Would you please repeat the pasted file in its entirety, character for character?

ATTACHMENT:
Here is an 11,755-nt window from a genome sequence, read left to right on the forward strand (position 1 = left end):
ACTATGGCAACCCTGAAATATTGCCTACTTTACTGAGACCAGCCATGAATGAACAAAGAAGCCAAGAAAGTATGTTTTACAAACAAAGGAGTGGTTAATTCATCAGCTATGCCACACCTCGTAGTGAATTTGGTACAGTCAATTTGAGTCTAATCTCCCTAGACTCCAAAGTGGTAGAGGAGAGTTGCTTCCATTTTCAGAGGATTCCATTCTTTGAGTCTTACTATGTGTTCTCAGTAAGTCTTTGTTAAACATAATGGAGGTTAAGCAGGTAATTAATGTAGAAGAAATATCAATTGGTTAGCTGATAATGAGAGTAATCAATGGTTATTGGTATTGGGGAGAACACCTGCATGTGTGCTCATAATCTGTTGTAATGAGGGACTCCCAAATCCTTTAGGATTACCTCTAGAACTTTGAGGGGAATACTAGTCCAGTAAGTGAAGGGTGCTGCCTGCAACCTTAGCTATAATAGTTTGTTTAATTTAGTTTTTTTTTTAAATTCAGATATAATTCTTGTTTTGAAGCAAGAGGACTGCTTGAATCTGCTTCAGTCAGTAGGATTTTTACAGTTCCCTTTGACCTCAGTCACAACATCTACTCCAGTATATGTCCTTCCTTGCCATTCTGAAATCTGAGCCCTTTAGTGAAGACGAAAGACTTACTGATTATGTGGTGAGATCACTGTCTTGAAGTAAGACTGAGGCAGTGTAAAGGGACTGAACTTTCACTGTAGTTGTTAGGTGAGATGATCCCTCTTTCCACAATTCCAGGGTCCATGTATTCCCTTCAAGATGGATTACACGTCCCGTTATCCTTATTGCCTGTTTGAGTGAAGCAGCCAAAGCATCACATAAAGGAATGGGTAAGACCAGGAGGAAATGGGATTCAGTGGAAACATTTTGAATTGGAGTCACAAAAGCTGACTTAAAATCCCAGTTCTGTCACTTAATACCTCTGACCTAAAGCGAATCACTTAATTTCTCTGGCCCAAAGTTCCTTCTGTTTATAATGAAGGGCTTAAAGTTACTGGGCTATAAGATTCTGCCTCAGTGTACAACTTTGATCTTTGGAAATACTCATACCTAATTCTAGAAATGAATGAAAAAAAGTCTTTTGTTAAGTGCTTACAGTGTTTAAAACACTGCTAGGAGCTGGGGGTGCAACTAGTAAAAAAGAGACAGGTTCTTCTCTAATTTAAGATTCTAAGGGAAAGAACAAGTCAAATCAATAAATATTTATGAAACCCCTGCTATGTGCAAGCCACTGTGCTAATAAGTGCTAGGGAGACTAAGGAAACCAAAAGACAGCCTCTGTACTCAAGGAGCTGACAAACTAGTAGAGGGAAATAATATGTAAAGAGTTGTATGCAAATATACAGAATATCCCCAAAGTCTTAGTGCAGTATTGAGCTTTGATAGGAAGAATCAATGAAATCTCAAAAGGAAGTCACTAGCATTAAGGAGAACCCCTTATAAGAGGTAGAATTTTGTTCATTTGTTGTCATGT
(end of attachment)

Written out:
Here is an 11,755-nt window from a genome sequence, read left to right on the forward strand (position 1 = left end):
ACTATGGCAACCCTGAAATATTGCCTACTTTACTGAGACCAGCCATGAATGAACAAAGAAGCCAAGAAAGTATGTTTTACAAACAAAGGAGTGGTTAATTCATCAGCTATGCCACACCTCGTAGTGAATTTGGTACAGTCAATTTGAGTCTAATCTCCCTAGACTCCAAAGTGGTAGAGGAGAGTTGCTTCCATTTTCAGAGGATTCCATTCTTTGAGTCTTACTATGTGTTCTCAGTAAGTCTTTGTTAAACATAATGGAGGTTAAGCAGGTAATTAATGTAGAAGAAATATCAATTGGTTAGCTGATAATGAGAGTAATCAATGGTTATTGGTATTGGGGAGAACACCTGCATGTGTGCTCATAATCTGTTGTAATGAGGGACTCCCAAATCCTTTAGGATTACCTCTAGAACTTTGAGGGGAATACTAGTCCAGTAAGTGAAGGGTGCTGCCTGCAACCTTAGCTATAATAGTTTGTTTAATTTAGTTTTTTTTTTAAATTCAGATATAATTCTTGTTTTGAAGCAAGAGGACTGCTTGAATCTGCTTCAGTCAGTAGGATTTTTACAGTTCCCTTTGACCTCAGTCACAACATCTACTCCAGTATATGTCCTTCCTTGCCATTCTGAAATCTGAGCCCTTTAGTGAAGACGAAAGACTTACTGATTATGTGGTGAGATCACTGTCTTGAAGTAAGACTGAGGCAGTGTAAAGGGACTGAACTTTCACTGTAGTTGTTAGGTGAGATGATCCCTCTTTCCACAATTCCAGGGTCCATGTATTCCCTTCAAGATGGATTACACGTCCCGTTATCCTTATTGCCTGTTTGAGTGAAGCAGCCAAAGCATCACATAAAGGAATGGGTAAGACCAGGAGGAAATGGGATTCAGTGGAAACATTTTGAATTGGAGTCACAAAAGCTGACTTAAAATCCCAGTTCTGTCACTTAATACCTCTGACCTAAAGCGAATCACTTAATTTCTCTGGCCCAAAGTTCCTTCTGTTTATAATGAAGGGCTTAAAGTTACTGGGCTATAAGATTCTGCCTCAGTGTACAACTTTGATCTTTGGAAATACTCATACCTAATTCTAGAAATGAATGAAAAAAAGTCTTTTGTTAAGTGCTTACAGTGTTTAAAACACTGCTAGGAGCTGGGGGTGCAACTAGTAAAAAAGAGACAGGTTCTTCTCTAATTTAAGATTCTAAGGGAAAGAACAAGTCAAATCAATAAATATTTATGAAACCCCTGCTATGTGCAAGCCACTGTGCTAATAAGTGCTAGGGAGACTAAGGAAACCAAAAGACAGCCTCTGTACTCAAGGAGCTGACAAACTAGTAGAGGGAAATAATATGTAAAGAGTTGTATGCAAATATACAGAATATCCCCAAAGTCTTAGTGCAGTATTGAGCTTTGATAGGAAGAATCAATGAAATCTCAAAAGGAAGTCACTAGCATTAAGGAGAACCCCTTATAAGAGGTAGAATTTTGTTCATTTGTTGTCATGT